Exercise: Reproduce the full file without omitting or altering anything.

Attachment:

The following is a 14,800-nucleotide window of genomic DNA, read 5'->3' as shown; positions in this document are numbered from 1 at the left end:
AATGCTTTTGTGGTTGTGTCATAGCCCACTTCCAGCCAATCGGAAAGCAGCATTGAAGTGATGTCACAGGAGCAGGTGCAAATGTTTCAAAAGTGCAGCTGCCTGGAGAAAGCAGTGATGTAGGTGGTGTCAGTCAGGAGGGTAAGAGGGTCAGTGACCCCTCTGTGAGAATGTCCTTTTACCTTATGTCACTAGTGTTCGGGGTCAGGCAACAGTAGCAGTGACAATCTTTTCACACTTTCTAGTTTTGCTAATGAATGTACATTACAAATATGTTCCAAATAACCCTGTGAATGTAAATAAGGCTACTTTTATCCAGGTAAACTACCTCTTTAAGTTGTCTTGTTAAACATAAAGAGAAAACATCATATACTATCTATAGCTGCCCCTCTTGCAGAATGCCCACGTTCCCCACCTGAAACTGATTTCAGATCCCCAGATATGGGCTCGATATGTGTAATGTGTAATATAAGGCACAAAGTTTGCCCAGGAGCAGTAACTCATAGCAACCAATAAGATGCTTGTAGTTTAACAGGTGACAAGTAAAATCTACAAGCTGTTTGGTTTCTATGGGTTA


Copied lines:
The following is a 14,800-nucleotide window of genomic DNA, read 5'->3' as shown; positions in this document are numbered from 1 at the left end:
AATGCTTTTGTGGTTGTGTCATAGCCCACTTCCAGCCAATCGGAAAGCAGCATTGAAGTGATGTCACAGGAGCAGGTGCAAATGTTTCAAAAGTGCAGCTGCCTGGAGAAAGCAGTGATGTAGGTGGTGTCAGTCAGGAGGGTAAGAGGGTCAGTGACCCCTCTGTGAGAATGTCCTTTTACCTTATGTCACTAGTGTTCGGGGTCAGGCAACAGTAGCAGTGACAATCTTTTCACACTTTCTAGTTTTGCTAATGAATGTACATTACAAATATGTTCCAAATAACCCTGTGAATGTAAATAAGGCTACTTTTATCCAGGTAAACTACCTCTTTAAGTTGTCTTGTTAAACATAAAGAGAAAACATCATATACTATCTATAGCTGCCCCTCTTGCAGAATGCCCACGTTCCCCACCTGAAACTGATTTCAGATCCCCAGATATGGGCTCGATATGTGTAATGTGTAATATAAGGCACAAAGTTTGCCCAGGAGCAGTAACTCATAGCAACCAATAAGATGCTTGTAGTTTAACAGGTGACAAGTAAAATCTACAAGCTGTTTGGTTTCTATGGGTTA